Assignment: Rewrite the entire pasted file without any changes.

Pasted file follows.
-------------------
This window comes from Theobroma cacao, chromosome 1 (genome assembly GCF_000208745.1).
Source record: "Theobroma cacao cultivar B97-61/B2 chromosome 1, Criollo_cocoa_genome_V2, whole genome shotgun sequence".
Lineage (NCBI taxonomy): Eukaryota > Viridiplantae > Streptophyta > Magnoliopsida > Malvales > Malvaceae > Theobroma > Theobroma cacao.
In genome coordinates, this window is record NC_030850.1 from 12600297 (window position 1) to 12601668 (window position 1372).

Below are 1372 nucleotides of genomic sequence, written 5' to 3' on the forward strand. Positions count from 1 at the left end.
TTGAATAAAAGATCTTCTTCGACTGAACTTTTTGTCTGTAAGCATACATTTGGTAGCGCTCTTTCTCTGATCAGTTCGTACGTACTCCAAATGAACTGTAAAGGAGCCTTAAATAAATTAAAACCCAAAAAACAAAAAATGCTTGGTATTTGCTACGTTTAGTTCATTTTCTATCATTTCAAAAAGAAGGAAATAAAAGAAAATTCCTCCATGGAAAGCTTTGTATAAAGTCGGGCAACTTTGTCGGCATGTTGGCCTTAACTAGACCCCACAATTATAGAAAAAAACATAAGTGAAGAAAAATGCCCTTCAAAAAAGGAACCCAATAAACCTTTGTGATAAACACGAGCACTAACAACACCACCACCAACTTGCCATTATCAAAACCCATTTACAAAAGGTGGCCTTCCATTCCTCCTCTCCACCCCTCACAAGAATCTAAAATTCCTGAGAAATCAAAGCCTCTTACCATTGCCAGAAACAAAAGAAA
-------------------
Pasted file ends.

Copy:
This window comes from Theobroma cacao, chromosome 1 (genome assembly GCF_000208745.1).
Source record: "Theobroma cacao cultivar B97-61/B2 chromosome 1, Criollo_cocoa_genome_V2, whole genome shotgun sequence".
Lineage (NCBI taxonomy): Eukaryota > Viridiplantae > Streptophyta > Magnoliopsida > Malvales > Malvaceae > Theobroma > Theobroma cacao.
In genome coordinates, this window is record NC_030850.1 from 12600297 (window position 1) to 12601668 (window position 1372).

Below are 1372 nucleotides of genomic sequence, written 5' to 3' on the forward strand. Positions count from 1 at the left end.
TTGAATAAAAGATCTTCTTCGACTGAACTTTTTGTCTGTAAGCATACATTTGGTAGCGCTCTTTCTCTGATCAGTTCGTACGTACTCCAAATGAACTGTAAAGGAGCCTTAAATAAATTAAAACCCAAAAAACAAAAAATGCTTGGTATTTGCTACGTTTAGTTCATTTTCTATCATTTCAAAAAGAAGGAAATAAAAGAAAATTCCTCCATGGAAAGCTTTGTATAAAGTCGGGCAACTTTGTCGGCATGTTGGCCTTAACTAGACCCCACAATTATAGAAAAAAACATAAGTGAAGAAAAATGCCCTTCAAAAAAGGAACCCAATAAACCTTTGTGATAAACACGAGCACTAACAACACCACCACCAACTTGCCATTATCAAAACCCATTTACAAAAGGTGGCCTTCCATTCCTCCTCTCCACCCCTCACAAGAATCTAAAATTCCTGAGAAATCAAAGCCTCTTACCATTGCCAGAAACAAAAGAAA